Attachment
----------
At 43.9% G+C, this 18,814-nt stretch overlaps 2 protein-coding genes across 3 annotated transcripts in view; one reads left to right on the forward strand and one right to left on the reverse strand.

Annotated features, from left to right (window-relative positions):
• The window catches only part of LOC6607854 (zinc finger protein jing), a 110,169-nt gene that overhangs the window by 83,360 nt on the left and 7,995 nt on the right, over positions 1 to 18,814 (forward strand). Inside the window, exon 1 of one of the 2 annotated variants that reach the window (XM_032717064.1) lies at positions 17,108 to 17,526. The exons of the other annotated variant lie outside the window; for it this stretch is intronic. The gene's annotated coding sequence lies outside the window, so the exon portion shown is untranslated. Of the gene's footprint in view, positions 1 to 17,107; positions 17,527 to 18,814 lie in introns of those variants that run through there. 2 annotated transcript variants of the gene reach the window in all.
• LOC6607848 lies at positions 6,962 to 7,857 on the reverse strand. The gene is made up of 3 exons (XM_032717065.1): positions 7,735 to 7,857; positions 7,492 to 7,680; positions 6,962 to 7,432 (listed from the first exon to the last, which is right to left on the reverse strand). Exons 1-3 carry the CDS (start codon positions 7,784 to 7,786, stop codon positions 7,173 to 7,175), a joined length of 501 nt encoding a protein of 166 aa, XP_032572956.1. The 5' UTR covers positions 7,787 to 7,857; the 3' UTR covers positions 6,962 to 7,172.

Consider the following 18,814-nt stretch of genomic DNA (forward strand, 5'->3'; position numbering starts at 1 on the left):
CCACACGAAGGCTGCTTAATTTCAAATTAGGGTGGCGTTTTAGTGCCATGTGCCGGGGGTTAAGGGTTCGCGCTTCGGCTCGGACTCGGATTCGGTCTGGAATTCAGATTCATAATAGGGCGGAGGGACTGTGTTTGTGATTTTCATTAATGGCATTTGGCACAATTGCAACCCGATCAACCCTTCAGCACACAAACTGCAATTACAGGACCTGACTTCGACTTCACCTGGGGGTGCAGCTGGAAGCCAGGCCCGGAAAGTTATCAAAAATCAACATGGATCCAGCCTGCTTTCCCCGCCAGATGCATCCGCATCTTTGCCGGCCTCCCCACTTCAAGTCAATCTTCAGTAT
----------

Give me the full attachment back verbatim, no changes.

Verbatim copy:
At 43.9% G+C, this 18,814-nt stretch overlaps 2 protein-coding genes across 3 annotated transcripts in view; one reads left to right on the forward strand and one right to left on the reverse strand.

Annotated features, from left to right (window-relative positions):
• The window catches only part of LOC6607854 (zinc finger protein jing), a 110,169-nt gene that overhangs the window by 83,360 nt on the left and 7,995 nt on the right, over positions 1 to 18,814 (forward strand). Inside the window, exon 1 of one of the 2 annotated variants that reach the window (XM_032717064.1) lies at positions 17,108 to 17,526. The exons of the other annotated variant lie outside the window; for it this stretch is intronic. The gene's annotated coding sequence lies outside the window, so the exon portion shown is untranslated. Of the gene's footprint in view, positions 1 to 17,107; positions 17,527 to 18,814 lie in introns of those variants that run through there. 2 annotated transcript variants of the gene reach the window in all.
• LOC6607848 lies at positions 6,962 to 7,857 on the reverse strand. The gene is made up of 3 exons (XM_032717065.1): positions 7,735 to 7,857; positions 7,492 to 7,680; positions 6,962 to 7,432 (listed from the first exon to the last, which is right to left on the reverse strand). Exons 1-3 carry the CDS (start codon positions 7,784 to 7,786, stop codon positions 7,173 to 7,175), a joined length of 501 nt encoding a protein of 166 aa, XP_032572956.1. The 5' UTR covers positions 7,787 to 7,857; the 3' UTR covers positions 6,962 to 7,172.

Consider the following 18,814-nt stretch of genomic DNA (forward strand, 5'->3'; position numbering starts at 1 on the left):
CCACACGAAGGCTGCTTAATTTCAAATTAGGGTGGCGTTTTAGTGCCATGTGCCGGGGGTTAAGGGTTCGCGCTTCGGCTCGGACTCGGATTCGGTCTGGAATTCAGATTCATAATAGGGCGGAGGGACTGTGTTTGTGATTTTCATTAATGGCATTTGGCACAATTGCAACCCGATCAACCCTTCAGCACACAAACTGCAATTACAGGACCTGACTTCGACTTCACCTGGGGGTGCAGCTGGAAGCCAGGCCCGGAAAGTTATCAAAAATCAACATGGATCCAGCCTGCTTTCCCCGCCAGATGCATCCGCATCTTTGCCGGCCTCCCCACTTCAAGTCAATCTTCAGTAT